Beethoven was a revolutionary man living in a revolutionary time. He created a body of music the likes of which no one had ever before imagined. A virtuoso at the keyboard, Beethoven used the piano as his personal musical laboratory, and the piano sonata became, more than any other genre of music, a place where he could experiment with harmony, motivic development, the contextual use of form, and, most important, his developing view of music as a self-expressive art.
Beethoven’s 32 piano sonatas provide a window into his personal musical development, and show the concept of the piano as an instrument and the piano sonata as a genre undergoing an extraordinary evolution. Beethoven’s 32 piano sonatas include some of his most popular works as well as some of his most experimental. This course touches on every one of these fascinating pieces, approaching them chronologically, from the terse and powerful first sonata of 1795 to the revolutionary Hammerklavier Sonata of 1818 and the radical last three sonatas of 1820–1822.
Professor Greenberg analyzes many musical passages, taking you note-by-note, phrase-by-phrase through different movements of the sonatas, showing how Beethoven plans and achieves his surprising effects. Beethoven paid scrupulous attention to all aspects of his compositions, and Professor Greenberg elucidates these features and brings them vividly to life, such as thematic development, tempo, large-scale dramatic progression, and psychological manipulation by the performer.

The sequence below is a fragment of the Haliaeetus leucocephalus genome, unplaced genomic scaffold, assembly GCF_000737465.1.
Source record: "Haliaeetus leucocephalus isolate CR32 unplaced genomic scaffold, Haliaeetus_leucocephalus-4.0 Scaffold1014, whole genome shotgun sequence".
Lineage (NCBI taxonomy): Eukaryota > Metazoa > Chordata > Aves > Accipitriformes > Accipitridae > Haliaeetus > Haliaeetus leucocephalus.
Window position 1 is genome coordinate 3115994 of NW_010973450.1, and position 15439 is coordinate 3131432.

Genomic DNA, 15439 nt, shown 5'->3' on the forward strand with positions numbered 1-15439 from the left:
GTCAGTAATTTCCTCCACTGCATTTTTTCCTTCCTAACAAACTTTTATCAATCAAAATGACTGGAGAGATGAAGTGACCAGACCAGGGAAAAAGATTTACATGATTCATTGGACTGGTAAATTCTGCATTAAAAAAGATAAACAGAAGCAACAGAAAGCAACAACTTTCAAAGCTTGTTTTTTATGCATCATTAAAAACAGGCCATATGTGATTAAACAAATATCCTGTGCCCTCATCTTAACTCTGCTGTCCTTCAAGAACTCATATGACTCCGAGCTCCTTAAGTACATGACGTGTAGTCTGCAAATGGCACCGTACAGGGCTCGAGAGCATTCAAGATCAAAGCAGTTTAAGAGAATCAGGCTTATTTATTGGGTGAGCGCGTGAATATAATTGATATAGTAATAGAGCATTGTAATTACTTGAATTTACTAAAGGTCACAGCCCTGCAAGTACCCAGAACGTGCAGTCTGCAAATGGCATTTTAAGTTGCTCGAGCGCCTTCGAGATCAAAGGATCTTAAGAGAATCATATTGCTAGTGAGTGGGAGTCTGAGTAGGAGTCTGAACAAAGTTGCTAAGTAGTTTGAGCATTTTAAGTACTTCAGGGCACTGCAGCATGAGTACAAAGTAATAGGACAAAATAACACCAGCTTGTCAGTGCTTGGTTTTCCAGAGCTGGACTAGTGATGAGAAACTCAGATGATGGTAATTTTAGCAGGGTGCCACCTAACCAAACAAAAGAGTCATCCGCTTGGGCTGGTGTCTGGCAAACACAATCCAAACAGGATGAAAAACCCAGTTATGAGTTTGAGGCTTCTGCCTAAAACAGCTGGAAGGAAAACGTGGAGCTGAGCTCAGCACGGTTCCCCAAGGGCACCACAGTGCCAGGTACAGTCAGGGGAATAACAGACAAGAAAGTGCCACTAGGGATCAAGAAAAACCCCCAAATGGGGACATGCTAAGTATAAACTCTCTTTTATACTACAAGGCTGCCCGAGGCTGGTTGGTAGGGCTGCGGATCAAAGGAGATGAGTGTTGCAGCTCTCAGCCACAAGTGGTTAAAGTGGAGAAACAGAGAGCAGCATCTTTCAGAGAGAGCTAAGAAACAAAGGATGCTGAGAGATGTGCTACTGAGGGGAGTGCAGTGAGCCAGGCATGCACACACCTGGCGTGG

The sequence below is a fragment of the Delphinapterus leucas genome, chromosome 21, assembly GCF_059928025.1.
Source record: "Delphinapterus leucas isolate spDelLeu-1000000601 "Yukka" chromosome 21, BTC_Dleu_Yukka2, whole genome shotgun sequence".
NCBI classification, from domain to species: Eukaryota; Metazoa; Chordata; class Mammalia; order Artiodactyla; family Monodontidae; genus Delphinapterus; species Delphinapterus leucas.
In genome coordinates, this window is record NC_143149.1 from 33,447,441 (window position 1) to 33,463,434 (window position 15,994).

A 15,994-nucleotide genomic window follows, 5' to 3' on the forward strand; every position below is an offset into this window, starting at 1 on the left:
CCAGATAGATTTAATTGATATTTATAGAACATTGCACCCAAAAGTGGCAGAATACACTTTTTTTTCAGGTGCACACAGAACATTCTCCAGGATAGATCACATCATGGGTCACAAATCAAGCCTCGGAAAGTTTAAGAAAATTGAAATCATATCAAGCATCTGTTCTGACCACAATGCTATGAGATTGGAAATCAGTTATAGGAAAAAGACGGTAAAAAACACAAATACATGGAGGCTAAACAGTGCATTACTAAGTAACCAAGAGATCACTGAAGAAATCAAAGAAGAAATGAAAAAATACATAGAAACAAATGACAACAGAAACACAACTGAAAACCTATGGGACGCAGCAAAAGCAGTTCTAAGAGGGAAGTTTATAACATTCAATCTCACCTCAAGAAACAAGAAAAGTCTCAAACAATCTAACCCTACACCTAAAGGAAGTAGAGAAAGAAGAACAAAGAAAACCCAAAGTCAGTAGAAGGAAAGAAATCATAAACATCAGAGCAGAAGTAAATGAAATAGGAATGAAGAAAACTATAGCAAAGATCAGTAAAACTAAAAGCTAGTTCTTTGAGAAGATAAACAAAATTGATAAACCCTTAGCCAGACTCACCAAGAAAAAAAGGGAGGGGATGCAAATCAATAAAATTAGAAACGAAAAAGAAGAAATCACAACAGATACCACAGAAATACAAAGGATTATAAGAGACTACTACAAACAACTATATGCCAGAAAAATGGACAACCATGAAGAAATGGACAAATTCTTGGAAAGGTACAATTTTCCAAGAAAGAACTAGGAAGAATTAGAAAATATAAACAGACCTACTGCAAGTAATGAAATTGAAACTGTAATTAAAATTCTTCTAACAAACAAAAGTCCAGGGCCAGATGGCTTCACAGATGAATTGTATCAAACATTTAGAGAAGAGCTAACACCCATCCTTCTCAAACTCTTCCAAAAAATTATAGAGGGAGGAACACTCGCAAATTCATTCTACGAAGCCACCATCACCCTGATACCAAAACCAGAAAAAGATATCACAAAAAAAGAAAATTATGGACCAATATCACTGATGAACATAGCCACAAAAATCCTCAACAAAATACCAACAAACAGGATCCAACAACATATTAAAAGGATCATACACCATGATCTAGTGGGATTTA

Piano Sonata Excerpts from Pianist Claude Frank
You will hear literally hundreds of excerpts of Maestro Claude Frank’s recordings over the span of the course. Frank’s recording of the 32 sonatas was originally released for the Beethoven bicentennial in 1970, and was hailed as “one of the year’s 10 best” by Time magazine.
Truly, Beethoven’s piano music is his voice, emerging from his mind, through his fingers, to our ears and hearts. And his piano sonatas are, more than any other of his amazing works, his personal testament, expressed in his own voice.
Beethoven’s Piano Sonatas Lectures
- Beethoven and the Piano
- Homage to Mozart
- The Grand Sonata, Part 1
- The Grand Sonata, Part 2
- Meaning and Metaphor
- The Striking Subversive, Op. 10 Continued
- The Pathétique and the Sublime
- The Opus 14 Sonatas
- Motives, Bach and a Farewell to the 18th Century
- A Genre Redefined
- Sonata quasi una fantasia—The Moonlight
- Lesser Siblings and a Pastoral Interlude
- The Tempest
- A Quartet of Sonatas
- The Waldstein and the Heroic Style
- The Appassionata and the Heroic Style
- They Deserve Better, Part 1
- They Deserve Better, Part 2
- The Farewell Sonata
- Experiments in a Dark Time
- The Hammerklavier, Part 1
- The Hammerklavier, Part 2
- In a World of His Own